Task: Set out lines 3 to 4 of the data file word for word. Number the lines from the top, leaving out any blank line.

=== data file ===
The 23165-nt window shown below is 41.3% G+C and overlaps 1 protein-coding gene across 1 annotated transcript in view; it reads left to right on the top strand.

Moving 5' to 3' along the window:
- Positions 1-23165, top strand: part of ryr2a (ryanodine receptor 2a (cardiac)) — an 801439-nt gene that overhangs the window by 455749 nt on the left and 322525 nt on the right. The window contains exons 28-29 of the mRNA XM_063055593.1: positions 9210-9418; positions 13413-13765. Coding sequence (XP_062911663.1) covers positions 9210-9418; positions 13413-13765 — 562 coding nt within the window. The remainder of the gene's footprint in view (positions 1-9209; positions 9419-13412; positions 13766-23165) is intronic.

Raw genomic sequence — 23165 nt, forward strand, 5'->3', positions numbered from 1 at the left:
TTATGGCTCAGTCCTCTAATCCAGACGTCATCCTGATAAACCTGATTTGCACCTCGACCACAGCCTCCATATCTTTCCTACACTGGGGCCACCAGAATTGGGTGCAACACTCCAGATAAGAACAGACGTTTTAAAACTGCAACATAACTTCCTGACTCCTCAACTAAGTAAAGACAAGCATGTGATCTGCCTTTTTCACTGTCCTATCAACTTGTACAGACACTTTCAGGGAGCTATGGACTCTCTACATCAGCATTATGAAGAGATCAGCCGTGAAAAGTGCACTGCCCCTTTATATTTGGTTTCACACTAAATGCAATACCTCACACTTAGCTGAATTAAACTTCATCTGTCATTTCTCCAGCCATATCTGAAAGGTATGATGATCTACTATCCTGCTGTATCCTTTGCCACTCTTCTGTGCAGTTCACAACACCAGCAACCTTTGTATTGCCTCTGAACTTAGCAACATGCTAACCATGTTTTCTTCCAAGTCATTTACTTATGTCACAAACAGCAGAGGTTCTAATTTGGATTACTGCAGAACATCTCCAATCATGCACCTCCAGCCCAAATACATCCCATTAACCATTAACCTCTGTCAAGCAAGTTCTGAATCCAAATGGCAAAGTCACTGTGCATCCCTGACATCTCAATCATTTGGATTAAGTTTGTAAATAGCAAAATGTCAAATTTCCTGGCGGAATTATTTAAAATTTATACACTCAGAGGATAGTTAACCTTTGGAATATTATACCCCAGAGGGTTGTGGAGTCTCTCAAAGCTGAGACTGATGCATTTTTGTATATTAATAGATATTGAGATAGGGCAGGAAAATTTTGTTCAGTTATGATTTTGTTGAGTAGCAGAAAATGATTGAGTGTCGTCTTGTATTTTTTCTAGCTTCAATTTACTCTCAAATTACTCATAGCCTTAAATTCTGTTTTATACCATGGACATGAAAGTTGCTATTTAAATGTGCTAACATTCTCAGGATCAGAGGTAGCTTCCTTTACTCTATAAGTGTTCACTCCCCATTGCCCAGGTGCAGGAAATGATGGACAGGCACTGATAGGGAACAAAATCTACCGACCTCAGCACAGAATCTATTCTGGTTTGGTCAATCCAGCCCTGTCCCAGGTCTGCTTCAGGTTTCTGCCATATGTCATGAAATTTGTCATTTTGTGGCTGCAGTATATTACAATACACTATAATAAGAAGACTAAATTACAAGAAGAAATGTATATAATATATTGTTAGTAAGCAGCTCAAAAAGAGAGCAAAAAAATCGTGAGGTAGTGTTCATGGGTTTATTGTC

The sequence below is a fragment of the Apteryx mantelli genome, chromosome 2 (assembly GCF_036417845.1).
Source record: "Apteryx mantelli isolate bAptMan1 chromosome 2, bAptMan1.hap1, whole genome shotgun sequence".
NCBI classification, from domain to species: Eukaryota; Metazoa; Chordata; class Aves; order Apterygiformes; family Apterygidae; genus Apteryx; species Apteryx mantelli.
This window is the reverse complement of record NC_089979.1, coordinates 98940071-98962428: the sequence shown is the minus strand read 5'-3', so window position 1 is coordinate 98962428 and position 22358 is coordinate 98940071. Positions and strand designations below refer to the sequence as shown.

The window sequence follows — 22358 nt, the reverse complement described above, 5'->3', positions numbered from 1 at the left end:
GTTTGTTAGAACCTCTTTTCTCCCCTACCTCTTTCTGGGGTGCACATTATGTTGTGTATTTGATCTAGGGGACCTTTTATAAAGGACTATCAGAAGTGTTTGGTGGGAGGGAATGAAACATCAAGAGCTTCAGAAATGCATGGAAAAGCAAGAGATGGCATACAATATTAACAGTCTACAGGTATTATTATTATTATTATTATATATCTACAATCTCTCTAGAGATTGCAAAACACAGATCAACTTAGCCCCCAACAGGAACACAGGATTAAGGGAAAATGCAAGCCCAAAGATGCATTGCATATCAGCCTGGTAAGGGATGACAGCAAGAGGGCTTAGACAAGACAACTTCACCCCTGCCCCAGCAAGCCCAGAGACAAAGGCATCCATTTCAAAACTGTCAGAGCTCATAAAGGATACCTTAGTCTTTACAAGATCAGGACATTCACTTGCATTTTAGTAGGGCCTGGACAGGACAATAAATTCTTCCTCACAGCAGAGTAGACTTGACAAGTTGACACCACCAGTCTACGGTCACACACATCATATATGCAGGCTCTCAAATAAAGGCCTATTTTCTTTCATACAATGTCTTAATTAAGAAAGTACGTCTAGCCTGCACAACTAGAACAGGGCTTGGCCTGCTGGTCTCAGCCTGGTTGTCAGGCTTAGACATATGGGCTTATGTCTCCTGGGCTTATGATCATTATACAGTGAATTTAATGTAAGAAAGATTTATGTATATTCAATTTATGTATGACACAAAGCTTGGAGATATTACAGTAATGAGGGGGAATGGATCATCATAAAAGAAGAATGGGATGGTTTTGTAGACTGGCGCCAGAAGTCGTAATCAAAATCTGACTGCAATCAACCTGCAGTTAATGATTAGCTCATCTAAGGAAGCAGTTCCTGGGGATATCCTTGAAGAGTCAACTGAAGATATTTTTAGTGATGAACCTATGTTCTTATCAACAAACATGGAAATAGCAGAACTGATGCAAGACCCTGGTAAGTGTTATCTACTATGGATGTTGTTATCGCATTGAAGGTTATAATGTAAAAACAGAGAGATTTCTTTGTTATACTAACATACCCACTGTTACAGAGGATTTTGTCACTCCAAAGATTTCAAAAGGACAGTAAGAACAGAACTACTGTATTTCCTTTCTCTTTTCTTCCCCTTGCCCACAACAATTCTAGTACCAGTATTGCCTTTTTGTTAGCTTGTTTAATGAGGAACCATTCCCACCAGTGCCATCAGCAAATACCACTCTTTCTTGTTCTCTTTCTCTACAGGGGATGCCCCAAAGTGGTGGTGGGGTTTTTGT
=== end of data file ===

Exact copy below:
- Positions 1-23165, top strand: part of ryr2a (ryanodine receptor 2a (cardiac)) — an 801439-nt gene that overhangs the window by 455749 nt on the left and 322525 nt on the right. The window contains exons 28-29 of the mRNA XM_063055593.1: positions 9210-9418; positions 13413-13765. Coding sequence (XP_062911663.1) covers positions 9210-9418; positions 13413-13765 — 562 coding nt within the window. The remainder of the gene's footprint in view (positions 1-9209; positions 9419-13412; positions 13766-23165) is intronic.

Raw genomic sequence — 23165 nt, forward strand, 5'->3', positions numbered from 1 at the left: